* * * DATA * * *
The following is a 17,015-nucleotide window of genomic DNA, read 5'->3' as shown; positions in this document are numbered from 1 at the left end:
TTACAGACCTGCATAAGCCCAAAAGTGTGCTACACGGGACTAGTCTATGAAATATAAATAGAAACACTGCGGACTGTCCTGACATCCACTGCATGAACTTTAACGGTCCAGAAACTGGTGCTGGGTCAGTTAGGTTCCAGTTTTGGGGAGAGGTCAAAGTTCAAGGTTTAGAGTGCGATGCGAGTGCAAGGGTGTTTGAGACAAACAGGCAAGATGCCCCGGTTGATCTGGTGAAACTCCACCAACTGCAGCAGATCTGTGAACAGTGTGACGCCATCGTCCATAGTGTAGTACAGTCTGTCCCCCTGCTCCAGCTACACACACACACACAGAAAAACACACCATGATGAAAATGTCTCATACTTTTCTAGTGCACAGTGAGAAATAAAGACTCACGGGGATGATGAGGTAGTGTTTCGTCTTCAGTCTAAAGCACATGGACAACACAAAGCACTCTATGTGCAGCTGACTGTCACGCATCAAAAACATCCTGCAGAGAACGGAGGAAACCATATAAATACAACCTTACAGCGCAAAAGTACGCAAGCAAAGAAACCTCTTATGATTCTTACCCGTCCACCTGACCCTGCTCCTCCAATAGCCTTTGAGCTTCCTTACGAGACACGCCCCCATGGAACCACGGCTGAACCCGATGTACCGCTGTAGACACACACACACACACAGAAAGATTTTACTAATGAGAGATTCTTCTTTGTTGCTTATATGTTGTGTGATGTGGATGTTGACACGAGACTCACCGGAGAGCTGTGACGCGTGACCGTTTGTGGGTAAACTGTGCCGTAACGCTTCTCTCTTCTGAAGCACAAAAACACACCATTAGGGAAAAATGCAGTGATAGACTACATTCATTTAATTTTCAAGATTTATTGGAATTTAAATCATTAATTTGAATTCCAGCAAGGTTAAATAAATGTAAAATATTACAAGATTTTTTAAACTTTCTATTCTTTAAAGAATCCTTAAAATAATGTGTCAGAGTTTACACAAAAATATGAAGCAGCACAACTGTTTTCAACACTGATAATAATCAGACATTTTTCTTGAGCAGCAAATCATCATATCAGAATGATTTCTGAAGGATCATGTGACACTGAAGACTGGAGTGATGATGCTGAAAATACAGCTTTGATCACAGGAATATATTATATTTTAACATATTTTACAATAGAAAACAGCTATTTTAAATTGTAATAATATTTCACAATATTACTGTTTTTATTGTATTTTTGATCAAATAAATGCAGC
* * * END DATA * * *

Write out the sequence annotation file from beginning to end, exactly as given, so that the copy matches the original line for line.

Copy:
The following is a 17,015-nucleotide window of genomic DNA, read 5'->3' as shown; positions in this document are numbered from 1 at the left end:
TTACAGACCTGCATAAGCCCAAAAGTGTGCTACACGGGACTAGTCTATGAAATATAAATAGAAACACTGCGGACTGTCCTGACATCCACTGCATGAACTTTAACGGTCCAGAAACTGGTGCTGGGTCAGTTAGGTTCCAGTTTTGGGGAGAGGTCAAAGTTCAAGGTTTAGAGTGCGATGCGAGTGCAAGGGTGTTTGAGACAAACAGGCAAGATGCCCCGGTTGATCTGGTGAAACTCCACCAACTGCAGCAGATCTGTGAACAGTGTGACGCCATCGTCCATAGTGTAGTACAGTCTGTCCCCCTGCTCCAGCTACACACACACACACAGAAAAACACACCATGATGAAAATGTCTCATACTTTTCTAGTGCACAGTGAGAAATAAAGACTCACGGGGATGATGAGGTAGTGTTTCGTCTTCAGTCTAAAGCACATGGACAACACAAAGCACTCTATGTGCAGCTGACTGTCACGCATCAAAAACATCCTGCAGAGAACGGAGGAAACCATATAAATACAACCTTACAGCGCAAAAGTACGCAAGCAAAGAAACCTCTTATGATTCTTACCCGTCCACCTGACCCTGCTCCTCCAATAGCCTTTGAGCTTCCTTACGAGACACGCCCCCATGGAACCACGGCTGAACCCGATGTACCGCTGTAGACACACACACACACACAGAAAGATTTTACTAATGAGAGATTCTTCTTTGTTGCTTATATGTTGTGTGATGTGGATGTTGACACGAGACTCACCGGAGAGCTGTGACGCGTGACCGTTTGTGGGTAAACTGTGCCGTAACGCTTCTCTCTTCTGAAGCACAAAAACACACCATTAGGGAAAAATGCAGTGATAGACTACATTCATTTAATTTTCAAGATTTATTGGAATTTAAATCATTAATTTGAATTCCAGCAAGGTTAAATAAATGTAAAATATTACAAGATTTTTTAAACTTTCTATTCTTTAAAGAATCCTTAAAATAATGTGTCAGAGTTTACACAAAAATATGAAGCAGCACAACTGTTTTCAACACTGATAATAATCAGACATTTTTCTTGAGCAGCAAATCATCATATCAGAATGATTTCTGAAGGATCATGTGACACTGAAGACTGGAGTGATGATGCTGAAAATACAGCTTTGATCACAGGAATATATTATATTTTAACATATTTTACAATAGAAAACAGCTATTTTAAATTGTAATAATATTTCACAATATTACTGTTTTTATTGTATTTTTGATCAAATAAATGCAGC